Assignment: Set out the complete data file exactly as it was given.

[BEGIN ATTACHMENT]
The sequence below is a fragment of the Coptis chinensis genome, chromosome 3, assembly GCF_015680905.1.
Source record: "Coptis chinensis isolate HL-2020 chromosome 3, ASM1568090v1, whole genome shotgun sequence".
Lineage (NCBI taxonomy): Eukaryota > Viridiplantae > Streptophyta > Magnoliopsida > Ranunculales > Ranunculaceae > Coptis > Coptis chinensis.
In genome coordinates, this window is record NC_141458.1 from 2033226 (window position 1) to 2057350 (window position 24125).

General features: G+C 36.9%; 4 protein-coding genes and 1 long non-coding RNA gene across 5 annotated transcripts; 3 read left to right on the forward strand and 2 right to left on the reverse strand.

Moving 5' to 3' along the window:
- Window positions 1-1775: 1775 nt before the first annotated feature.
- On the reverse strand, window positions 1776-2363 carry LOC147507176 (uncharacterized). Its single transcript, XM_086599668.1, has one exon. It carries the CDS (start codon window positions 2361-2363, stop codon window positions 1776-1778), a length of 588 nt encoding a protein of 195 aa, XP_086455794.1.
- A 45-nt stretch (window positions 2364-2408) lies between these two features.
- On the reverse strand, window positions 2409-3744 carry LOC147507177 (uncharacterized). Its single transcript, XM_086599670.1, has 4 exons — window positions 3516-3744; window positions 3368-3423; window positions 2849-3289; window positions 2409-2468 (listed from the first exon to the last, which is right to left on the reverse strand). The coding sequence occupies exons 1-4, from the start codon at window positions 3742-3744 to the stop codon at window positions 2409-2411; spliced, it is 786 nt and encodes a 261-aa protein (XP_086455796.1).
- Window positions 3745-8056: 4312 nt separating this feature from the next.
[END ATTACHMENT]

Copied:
The sequence below is a fragment of the Coptis chinensis genome, chromosome 3, assembly GCF_015680905.1.
Source record: "Coptis chinensis isolate HL-2020 chromosome 3, ASM1568090v1, whole genome shotgun sequence".
Lineage (NCBI taxonomy): Eukaryota > Viridiplantae > Streptophyta > Magnoliopsida > Ranunculales > Ranunculaceae > Coptis > Coptis chinensis.
In genome coordinates, this window is record NC_141458.1 from 2033226 (window position 1) to 2057350 (window position 24125).

General features: G+C 36.9%; 4 protein-coding genes and 1 long non-coding RNA gene across 5 annotated transcripts; 3 read left to right on the forward strand and 2 right to left on the reverse strand.

Moving 5' to 3' along the window:
- Window positions 1-1775: 1775 nt before the first annotated feature.
- On the reverse strand, window positions 1776-2363 carry LOC147507176 (uncharacterized). Its single transcript, XM_086599668.1, has one exon. It carries the CDS (start codon window positions 2361-2363, stop codon window positions 1776-1778), a length of 588 nt encoding a protein of 195 aa, XP_086455794.1.
- A 45-nt stretch (window positions 2364-2408) lies between these two features.
- On the reverse strand, window positions 2409-3744 carry LOC147507177 (uncharacterized). Its single transcript, XM_086599670.1, has 4 exons — window positions 3516-3744; window positions 3368-3423; window positions 2849-3289; window positions 2409-2468 (listed from the first exon to the last, which is right to left on the reverse strand). The coding sequence occupies exons 1-4, from the start codon at window positions 3742-3744 to the stop codon at window positions 2409-2411; spliced, it is 786 nt and encodes a 261-aa protein (XP_086455796.1).
- Window positions 3745-8056: 4312 nt separating this feature from the next.